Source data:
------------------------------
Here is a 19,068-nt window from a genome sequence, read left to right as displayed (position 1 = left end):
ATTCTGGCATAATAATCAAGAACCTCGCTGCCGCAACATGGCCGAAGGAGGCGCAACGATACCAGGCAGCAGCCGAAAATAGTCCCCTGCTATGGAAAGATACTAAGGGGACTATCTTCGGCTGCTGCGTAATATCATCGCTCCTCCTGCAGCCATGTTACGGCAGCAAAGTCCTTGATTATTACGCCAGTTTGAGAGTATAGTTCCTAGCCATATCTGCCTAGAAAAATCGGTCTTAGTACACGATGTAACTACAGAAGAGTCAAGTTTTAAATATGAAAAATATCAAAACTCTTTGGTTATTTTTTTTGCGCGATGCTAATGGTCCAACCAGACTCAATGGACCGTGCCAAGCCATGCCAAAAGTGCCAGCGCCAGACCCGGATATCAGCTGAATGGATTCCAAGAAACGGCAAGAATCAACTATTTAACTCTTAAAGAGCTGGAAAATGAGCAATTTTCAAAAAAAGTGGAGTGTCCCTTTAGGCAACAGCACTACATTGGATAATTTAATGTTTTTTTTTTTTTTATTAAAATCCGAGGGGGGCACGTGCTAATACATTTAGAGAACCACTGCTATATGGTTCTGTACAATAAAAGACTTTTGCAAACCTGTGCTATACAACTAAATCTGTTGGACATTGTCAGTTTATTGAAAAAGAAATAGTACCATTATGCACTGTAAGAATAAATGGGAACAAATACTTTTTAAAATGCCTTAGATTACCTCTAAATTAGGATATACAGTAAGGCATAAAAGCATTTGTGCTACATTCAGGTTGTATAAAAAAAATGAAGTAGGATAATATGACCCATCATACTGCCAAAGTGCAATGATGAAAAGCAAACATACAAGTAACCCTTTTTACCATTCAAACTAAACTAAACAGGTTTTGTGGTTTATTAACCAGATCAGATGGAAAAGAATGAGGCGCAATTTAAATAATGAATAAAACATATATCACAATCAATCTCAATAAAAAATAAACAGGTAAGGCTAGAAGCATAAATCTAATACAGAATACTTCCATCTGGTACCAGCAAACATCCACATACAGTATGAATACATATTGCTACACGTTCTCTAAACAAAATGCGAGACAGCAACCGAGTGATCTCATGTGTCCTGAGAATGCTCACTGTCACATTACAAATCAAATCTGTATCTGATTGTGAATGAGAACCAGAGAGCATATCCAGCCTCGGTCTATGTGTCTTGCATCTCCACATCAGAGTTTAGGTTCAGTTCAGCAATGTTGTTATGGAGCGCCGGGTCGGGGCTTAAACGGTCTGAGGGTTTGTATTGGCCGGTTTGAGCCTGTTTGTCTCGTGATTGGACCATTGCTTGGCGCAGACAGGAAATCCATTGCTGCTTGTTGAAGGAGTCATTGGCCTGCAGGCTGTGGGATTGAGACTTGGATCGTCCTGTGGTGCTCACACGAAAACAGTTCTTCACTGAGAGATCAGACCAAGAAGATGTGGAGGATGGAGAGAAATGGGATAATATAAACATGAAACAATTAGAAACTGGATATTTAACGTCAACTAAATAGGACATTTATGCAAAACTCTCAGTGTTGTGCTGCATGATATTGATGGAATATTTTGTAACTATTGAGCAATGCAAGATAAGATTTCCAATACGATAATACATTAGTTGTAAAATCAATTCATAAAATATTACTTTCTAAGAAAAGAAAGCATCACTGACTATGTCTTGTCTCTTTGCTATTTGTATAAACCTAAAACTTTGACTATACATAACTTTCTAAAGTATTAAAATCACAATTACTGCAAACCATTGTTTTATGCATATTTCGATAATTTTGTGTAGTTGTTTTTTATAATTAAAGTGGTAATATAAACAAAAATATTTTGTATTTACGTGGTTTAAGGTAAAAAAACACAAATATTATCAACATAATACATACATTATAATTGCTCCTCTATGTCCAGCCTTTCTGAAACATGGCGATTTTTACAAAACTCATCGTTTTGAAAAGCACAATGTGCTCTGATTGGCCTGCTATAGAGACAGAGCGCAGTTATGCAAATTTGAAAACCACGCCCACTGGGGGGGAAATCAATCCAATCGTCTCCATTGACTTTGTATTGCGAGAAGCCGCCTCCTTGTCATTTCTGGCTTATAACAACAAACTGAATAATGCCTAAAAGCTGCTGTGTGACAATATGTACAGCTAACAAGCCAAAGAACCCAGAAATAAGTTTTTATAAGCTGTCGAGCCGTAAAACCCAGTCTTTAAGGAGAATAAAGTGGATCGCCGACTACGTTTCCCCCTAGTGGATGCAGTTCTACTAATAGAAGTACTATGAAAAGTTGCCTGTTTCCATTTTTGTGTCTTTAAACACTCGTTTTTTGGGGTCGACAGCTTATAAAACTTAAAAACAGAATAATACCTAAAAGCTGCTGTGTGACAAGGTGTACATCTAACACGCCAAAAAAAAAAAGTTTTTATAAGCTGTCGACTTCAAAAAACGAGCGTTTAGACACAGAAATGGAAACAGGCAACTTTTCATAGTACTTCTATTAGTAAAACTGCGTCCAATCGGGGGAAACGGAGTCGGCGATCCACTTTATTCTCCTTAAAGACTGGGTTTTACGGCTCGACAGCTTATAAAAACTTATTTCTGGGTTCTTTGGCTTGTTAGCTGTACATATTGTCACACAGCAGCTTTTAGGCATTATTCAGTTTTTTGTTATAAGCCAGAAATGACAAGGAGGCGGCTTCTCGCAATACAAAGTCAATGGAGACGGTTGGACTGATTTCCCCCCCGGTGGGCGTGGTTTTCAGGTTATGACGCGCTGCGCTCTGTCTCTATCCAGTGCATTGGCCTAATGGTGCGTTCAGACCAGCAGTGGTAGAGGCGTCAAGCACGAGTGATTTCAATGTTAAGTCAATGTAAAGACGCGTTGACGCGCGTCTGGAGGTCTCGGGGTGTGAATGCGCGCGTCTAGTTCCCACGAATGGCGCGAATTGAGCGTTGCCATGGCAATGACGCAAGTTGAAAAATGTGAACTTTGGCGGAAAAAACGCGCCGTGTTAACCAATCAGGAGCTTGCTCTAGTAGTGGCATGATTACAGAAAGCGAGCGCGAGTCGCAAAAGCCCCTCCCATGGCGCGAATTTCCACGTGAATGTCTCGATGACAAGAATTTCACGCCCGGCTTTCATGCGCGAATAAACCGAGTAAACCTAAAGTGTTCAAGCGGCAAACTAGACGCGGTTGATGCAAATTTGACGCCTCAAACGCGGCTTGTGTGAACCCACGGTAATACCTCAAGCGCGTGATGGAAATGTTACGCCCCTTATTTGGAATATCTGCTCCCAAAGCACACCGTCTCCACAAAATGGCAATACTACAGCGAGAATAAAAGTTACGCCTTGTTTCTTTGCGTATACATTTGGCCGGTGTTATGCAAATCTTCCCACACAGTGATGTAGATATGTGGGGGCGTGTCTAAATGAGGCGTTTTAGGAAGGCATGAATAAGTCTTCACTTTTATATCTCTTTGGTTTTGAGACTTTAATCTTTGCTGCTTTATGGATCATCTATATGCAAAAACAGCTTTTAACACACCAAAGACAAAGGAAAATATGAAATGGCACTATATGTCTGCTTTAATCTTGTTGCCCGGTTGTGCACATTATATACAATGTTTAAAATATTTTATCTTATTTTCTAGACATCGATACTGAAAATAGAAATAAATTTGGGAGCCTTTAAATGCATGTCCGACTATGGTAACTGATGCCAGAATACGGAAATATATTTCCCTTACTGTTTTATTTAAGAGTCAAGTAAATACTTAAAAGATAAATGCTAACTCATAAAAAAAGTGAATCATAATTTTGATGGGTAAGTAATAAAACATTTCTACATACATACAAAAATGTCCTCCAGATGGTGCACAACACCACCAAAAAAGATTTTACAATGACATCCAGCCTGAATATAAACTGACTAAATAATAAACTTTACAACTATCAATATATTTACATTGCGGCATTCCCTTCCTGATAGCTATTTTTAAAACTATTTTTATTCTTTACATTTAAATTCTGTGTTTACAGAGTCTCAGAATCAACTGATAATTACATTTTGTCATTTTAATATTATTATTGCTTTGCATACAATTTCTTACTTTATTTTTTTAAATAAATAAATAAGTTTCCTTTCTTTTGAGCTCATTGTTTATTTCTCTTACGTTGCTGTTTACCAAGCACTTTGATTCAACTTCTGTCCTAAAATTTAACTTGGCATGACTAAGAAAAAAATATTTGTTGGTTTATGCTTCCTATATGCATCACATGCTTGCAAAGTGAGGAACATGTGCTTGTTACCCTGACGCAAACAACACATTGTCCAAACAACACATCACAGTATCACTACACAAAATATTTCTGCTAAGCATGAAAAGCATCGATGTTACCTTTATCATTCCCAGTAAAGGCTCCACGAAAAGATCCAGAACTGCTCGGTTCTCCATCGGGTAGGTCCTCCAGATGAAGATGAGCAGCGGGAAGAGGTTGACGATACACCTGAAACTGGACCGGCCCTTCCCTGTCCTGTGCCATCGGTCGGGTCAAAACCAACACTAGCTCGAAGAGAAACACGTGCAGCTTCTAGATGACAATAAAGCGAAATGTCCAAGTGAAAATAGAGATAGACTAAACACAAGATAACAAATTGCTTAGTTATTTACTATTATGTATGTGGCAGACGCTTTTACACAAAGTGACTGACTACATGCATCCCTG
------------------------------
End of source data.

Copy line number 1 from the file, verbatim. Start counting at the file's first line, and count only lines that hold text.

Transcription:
Here is a 19,068-nt window from a genome sequence, read left to right as displayed (position 1 = left end):